MA Research Paper


Master of Arts




Dr. Anna Zajacova

Delay of Publication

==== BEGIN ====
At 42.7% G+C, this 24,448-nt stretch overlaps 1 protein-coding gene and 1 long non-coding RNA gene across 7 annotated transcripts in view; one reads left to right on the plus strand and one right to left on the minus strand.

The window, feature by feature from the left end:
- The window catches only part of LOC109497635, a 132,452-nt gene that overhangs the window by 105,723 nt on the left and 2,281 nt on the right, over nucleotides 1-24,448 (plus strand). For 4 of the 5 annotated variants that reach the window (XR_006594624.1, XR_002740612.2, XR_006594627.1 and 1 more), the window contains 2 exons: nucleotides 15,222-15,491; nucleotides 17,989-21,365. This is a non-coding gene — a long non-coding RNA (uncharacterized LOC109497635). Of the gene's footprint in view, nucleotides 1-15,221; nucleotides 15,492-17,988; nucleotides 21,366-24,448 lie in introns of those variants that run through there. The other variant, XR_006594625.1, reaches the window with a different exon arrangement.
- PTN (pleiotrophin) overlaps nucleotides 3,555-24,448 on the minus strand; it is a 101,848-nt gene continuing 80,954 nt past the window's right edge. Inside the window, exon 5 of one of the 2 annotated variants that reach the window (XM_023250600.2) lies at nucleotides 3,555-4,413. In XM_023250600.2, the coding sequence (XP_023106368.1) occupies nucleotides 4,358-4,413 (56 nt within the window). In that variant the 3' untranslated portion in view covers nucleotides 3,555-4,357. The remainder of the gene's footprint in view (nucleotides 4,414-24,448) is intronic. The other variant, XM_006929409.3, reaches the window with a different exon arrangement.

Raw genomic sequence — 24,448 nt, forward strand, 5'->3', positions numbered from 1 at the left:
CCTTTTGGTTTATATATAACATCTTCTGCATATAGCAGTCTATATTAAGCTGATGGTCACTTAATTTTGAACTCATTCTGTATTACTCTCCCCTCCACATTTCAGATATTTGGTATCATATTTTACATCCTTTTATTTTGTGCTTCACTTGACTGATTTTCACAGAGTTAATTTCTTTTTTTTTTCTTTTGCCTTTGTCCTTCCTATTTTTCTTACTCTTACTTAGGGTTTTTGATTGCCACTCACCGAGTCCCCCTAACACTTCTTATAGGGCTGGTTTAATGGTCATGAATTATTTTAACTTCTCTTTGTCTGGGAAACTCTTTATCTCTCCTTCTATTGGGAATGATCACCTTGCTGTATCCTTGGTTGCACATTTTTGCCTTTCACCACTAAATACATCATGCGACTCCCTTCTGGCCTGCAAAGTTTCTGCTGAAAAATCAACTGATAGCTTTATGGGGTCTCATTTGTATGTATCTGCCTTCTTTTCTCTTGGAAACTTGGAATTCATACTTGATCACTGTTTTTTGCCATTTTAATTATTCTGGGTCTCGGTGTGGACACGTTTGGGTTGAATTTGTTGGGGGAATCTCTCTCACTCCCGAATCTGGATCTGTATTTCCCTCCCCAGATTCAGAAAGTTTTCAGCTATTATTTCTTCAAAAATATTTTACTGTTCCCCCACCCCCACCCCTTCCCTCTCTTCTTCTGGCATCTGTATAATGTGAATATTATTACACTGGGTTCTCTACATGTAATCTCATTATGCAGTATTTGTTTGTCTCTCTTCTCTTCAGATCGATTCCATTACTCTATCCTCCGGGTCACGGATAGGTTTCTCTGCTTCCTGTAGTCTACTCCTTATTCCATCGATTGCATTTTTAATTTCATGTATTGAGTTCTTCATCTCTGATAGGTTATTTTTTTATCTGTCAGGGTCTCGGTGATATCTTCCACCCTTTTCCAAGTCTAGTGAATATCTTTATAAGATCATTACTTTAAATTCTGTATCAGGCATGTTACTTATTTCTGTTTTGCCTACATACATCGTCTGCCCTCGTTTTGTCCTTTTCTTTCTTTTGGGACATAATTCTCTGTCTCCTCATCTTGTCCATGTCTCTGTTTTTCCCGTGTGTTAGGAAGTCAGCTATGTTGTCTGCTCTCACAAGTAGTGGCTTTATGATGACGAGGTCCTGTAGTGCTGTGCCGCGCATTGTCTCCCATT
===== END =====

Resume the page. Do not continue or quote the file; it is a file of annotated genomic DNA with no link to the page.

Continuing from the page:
Eastern European immigrants are one of the largest groups of immigrants in the United States. However, little is known about their health outcomes after arrival to the US. This study addresses the importance of differentiating Eastern European immigrants as a distinct category of immigrants with health outcomes that may differ from those born in the US, or other immigrants. This study examined the health of Eastern European immigrants in the United States, by focusing on three measures of disability – ambulatory, independent living, and self-care difficulties – and comparing them to US-born Whites and to other immigrants. The study uses the 2018 wave of the American Community Survey (ACS) Public Use Microdata Sample (PUMS) of adults over the age of 40 (N = 1,440,928), to evaluate the odds of disability as a function of birthplace and race/ethnicity. The results of the study show that Eastern European (EE) immigrants have significantly higher odds of independent living difficulties and self-care difficulties when compared to their US-born peers, but there is no difference between the odds of ambulatory difficulties in EE immigrants compared to White US-born individuals. The differences were not explained by demographic variables, education, year of immigration of socioeconomic & work status of the EE immigrants. The findings of the study suggest that more attention needs to be given to the health outcomes of White immigrants to the United States, since there could be significant health disparities occurring within various White ethnic groups.

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